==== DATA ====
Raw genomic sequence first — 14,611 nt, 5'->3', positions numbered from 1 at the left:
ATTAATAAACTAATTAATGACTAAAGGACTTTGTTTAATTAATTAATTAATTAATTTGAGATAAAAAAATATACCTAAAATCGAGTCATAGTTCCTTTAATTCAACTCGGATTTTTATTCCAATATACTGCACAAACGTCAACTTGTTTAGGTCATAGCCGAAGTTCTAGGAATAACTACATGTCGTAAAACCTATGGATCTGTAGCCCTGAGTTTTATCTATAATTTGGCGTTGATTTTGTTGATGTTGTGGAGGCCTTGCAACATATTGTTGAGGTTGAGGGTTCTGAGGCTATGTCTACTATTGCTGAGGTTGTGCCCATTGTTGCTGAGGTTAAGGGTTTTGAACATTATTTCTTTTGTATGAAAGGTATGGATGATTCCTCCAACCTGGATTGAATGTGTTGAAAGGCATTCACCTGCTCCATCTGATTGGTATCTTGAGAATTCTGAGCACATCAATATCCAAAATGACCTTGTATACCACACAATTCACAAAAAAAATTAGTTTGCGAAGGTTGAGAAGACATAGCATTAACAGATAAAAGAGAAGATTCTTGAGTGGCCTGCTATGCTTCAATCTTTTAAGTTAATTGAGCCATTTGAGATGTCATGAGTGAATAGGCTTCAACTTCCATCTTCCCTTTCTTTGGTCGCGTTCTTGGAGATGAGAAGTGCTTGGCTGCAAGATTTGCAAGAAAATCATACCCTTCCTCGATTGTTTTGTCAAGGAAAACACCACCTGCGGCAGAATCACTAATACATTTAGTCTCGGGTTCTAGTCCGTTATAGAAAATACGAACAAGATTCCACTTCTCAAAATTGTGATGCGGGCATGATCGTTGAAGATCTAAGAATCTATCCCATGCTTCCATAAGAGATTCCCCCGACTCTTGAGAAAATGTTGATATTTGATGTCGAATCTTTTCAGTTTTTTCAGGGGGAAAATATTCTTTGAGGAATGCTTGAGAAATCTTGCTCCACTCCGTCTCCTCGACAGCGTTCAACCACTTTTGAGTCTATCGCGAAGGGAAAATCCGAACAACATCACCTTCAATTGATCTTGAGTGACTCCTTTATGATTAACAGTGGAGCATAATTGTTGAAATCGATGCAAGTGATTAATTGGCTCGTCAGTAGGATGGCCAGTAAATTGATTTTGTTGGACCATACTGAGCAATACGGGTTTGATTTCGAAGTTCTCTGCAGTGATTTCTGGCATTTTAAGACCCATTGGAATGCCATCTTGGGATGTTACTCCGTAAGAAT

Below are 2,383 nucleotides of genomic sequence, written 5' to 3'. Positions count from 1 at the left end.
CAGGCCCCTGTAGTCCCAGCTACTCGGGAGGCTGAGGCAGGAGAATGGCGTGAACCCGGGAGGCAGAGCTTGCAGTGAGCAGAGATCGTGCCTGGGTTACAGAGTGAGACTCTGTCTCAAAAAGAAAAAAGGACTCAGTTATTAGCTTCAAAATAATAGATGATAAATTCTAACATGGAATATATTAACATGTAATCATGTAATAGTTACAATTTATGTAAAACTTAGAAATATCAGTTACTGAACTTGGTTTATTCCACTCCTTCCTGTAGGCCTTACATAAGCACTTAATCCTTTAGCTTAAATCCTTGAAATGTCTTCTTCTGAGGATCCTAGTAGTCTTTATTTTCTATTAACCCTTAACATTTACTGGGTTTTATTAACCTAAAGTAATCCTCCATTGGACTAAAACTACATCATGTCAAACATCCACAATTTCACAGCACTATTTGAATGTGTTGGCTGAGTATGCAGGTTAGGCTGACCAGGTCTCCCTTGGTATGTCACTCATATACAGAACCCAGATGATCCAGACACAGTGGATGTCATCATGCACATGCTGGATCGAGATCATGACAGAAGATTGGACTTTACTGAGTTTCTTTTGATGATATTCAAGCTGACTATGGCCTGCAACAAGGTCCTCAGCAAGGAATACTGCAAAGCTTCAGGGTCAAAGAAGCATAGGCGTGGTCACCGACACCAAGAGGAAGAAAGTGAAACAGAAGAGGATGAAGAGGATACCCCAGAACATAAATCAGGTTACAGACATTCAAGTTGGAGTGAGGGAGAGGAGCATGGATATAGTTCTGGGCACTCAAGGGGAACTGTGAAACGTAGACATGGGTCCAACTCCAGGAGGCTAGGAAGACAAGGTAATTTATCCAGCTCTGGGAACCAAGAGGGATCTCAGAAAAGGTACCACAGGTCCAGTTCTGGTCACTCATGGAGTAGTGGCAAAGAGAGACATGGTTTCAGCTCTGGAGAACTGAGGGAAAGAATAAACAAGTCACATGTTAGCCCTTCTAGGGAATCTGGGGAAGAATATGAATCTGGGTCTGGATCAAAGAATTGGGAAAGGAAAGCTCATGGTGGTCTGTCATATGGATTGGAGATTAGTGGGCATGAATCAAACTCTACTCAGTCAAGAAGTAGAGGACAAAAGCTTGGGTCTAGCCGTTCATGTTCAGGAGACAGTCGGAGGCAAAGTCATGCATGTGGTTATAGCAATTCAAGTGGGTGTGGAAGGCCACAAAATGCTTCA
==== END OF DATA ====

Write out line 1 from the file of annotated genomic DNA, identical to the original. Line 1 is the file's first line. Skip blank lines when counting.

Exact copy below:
Raw genomic sequence first — 14,611 nt, 5'->3', positions numbered from 1 at the left: